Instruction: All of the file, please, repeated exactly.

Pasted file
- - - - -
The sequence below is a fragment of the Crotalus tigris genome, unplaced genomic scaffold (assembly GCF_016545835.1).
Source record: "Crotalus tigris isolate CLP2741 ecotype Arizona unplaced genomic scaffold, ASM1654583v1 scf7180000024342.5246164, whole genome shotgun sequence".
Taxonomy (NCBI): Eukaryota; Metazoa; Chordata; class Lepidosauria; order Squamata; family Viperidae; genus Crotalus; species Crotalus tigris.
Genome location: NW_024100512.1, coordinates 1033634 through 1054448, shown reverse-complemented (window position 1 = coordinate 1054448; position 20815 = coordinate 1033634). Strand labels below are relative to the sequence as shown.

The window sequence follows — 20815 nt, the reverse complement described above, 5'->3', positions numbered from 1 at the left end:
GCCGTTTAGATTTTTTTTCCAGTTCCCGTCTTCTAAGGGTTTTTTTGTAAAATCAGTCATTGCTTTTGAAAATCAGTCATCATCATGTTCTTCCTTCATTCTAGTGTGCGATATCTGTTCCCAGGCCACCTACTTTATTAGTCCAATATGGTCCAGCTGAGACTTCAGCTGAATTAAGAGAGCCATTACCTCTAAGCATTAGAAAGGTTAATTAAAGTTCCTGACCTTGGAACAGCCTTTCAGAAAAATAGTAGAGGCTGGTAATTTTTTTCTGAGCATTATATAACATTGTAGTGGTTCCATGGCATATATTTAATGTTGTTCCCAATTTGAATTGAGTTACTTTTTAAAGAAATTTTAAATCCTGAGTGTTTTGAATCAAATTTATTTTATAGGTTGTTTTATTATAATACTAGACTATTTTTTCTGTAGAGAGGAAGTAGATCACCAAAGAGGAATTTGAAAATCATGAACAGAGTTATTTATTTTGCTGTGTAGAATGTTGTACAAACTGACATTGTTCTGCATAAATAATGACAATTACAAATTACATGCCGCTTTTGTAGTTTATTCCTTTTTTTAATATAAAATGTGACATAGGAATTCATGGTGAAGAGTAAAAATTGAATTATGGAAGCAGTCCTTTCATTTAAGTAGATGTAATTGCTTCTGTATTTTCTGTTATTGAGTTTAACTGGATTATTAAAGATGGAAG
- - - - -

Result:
The sequence below is a fragment of the Crotalus tigris genome, unplaced genomic scaffold (assembly GCF_016545835.1).
Source record: "Crotalus tigris isolate CLP2741 ecotype Arizona unplaced genomic scaffold, ASM1654583v1 scf7180000024342.5246164, whole genome shotgun sequence".
Taxonomy (NCBI): Eukaryota; Metazoa; Chordata; class Lepidosauria; order Squamata; family Viperidae; genus Crotalus; species Crotalus tigris.
Genome location: NW_024100512.1, coordinates 1033634 through 1054448, shown reverse-complemented (window position 1 = coordinate 1054448; position 20815 = coordinate 1033634). Strand labels below are relative to the sequence as shown.

The window sequence follows — 20815 nt, the reverse complement described above, 5'->3', positions numbered from 1 at the left end:
GCCGTTTAGATTTTTTTTCCAGTTCCCGTCTTCTAAGGGTTTTTTTGTAAAATCAGTCATTGCTTTTGAAAATCAGTCATCATCATGTTCTTCCTTCATTCTAGTGTGCGATATCTGTTCCCAGGCCACCTACTTTATTAGTCCAATATGGTCCAGCTGAGACTTCAGCTGAATTAAGAGAGCCATTACCTCTAAGCATTAGAAAGGTTAATTAAAGTTCCTGACCTTGGAACAGCCTTTCAGAAAAATAGTAGAGGCTGGTAATTTTTTTCTGAGCATTATATAACATTGTAGTGGTTCCATGGCATATATTTAATGTTGTTCCCAATTTGAATTGAGTTACTTTTTAAAGAAATTTTAAATCCTGAGTGTTTTGAATCAAATTTATTTTATAGGTTGTTTTATTATAATACTAGACTATTTTTTCTGTAGAGAGGAAGTAGATCACCAAAGAGGAATTTGAAAATCATGAACAGAGTTATTTATTTTGCTGTGTAGAATGTTGTACAAACTGACATTGTTCTGCATAAATAATGACAATTACAAATTACATGCCGCTTTTGTAGTTTATTCCTTTTTTTAATATAAAATGTGACATAGGAATTCATGGTGAAGAGTAAAAATTGAATTATGGAAGCAGTCCTTTCATTTAAGTAGATGTAATTGCTTCTGTATTTTCTGTTATTGAGTTTAACTGGATTATTAAAGATGGAAG